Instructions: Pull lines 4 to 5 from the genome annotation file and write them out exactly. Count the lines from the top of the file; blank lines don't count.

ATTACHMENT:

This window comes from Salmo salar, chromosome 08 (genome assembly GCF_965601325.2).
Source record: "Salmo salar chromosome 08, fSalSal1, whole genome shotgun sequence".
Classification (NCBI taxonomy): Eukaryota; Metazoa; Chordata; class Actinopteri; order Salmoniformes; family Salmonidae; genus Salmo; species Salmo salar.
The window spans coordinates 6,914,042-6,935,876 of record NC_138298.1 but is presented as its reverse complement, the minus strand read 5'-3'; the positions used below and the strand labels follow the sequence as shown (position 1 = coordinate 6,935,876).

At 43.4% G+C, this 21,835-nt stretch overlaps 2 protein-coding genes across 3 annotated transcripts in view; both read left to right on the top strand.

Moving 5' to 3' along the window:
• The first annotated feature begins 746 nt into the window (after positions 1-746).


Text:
The window spans coordinates 6,914,042-6,935,876 of record NC_138298.1 but is presented as its reverse complement, the minus strand read 5'-3'; the positions used below and the strand labels follow the sequence as shown (position 1 = coordinate 6,935,876).

At 43.4% G+C, this 21,835-nt stretch overlaps 2 protein-coding genes across 3 annotated transcripts in view; both read left to right on the top strand.